The execution of manual labor takes a lot of time. Considering this problem, many manufacturers have designed some electric tools that can improve work efficiency. Although manual operation is still required, it greatly reduces the workload.
Class I: There is a grounding device in the tool, and all or most parts of the insulating structure have basic insulation. If the insulation is damaged, since the accessible metal parts are connected to the protective grounding (see grounding) or protective neutral conductor installed in the fixed line through the grounding device, they will not become live objects, which can prevent the operator from getting electric shock.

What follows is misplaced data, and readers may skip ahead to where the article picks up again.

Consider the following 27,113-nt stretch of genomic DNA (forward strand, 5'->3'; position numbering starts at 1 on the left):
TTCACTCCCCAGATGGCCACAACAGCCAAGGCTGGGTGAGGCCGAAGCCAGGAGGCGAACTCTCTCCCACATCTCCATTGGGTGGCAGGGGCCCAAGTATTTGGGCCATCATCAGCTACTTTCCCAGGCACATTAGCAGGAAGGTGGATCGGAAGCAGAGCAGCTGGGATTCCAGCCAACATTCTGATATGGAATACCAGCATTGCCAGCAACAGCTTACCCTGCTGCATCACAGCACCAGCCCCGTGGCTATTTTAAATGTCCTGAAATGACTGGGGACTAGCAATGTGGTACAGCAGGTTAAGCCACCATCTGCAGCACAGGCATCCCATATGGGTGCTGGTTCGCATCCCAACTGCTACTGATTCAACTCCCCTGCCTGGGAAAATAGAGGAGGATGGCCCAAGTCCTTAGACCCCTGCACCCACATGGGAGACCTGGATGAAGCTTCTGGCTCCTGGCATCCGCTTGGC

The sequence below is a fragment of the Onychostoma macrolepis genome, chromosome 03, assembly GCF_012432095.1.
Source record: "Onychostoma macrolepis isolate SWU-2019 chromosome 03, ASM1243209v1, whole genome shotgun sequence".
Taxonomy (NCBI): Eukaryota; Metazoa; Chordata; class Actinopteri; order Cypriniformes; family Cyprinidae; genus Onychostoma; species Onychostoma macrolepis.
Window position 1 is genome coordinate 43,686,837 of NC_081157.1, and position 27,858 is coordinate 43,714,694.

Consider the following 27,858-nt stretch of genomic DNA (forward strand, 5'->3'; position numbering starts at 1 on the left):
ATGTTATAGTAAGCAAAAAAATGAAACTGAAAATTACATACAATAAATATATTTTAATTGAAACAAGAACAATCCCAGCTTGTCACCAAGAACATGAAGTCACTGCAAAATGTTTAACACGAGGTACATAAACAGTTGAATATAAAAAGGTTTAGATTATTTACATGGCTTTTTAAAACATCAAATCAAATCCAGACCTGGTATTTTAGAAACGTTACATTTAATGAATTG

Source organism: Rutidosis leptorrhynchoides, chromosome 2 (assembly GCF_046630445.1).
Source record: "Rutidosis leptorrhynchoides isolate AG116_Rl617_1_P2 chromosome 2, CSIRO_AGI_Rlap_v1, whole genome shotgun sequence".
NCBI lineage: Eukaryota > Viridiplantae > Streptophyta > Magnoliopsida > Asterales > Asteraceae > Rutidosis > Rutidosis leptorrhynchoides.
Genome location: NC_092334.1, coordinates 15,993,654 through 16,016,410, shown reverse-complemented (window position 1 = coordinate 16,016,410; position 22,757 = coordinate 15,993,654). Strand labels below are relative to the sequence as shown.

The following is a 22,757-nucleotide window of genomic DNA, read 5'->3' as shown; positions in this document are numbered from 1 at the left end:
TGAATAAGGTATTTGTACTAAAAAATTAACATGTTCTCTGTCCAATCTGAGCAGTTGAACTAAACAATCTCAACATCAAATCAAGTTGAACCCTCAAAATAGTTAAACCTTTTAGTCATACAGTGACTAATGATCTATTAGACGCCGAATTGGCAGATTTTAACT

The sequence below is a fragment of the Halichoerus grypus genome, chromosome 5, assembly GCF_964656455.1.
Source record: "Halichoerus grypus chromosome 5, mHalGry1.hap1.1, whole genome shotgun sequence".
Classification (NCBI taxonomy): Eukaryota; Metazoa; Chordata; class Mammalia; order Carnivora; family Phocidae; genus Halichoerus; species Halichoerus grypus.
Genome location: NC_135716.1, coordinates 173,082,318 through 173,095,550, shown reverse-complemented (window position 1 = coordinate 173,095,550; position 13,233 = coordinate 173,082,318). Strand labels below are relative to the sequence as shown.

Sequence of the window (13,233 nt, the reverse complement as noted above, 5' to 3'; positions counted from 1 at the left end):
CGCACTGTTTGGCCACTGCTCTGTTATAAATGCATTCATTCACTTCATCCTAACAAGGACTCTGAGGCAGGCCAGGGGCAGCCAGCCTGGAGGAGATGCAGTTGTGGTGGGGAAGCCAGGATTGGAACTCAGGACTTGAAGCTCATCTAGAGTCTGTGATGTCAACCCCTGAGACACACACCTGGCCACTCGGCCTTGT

Class II: The insulating structure of these tools consists of double insulation or reinforced insulation consisting of basic insulation and supplementary insulation. When the basic insulation is damaged, the operator is separated from the charged body by the additional insulation to prevent electric shock. Class II tools must use non-reconnectable power plugs, and grounding is not allowed.
Class III: These tools are powered by a safe voltage source. The rms value of the no-load voltage between the safety voltage conductors or between any conductor and the ground shall not exceed 50V; for three-phase power supplies, the rms value of the no-load voltage between the conductors and the neutral line shall not exceed 50V
29V. The safety voltage is usually supplied by a safety isolation transformer or a converter with separate windings. Protective grounding devices are not allowed on Class III tools.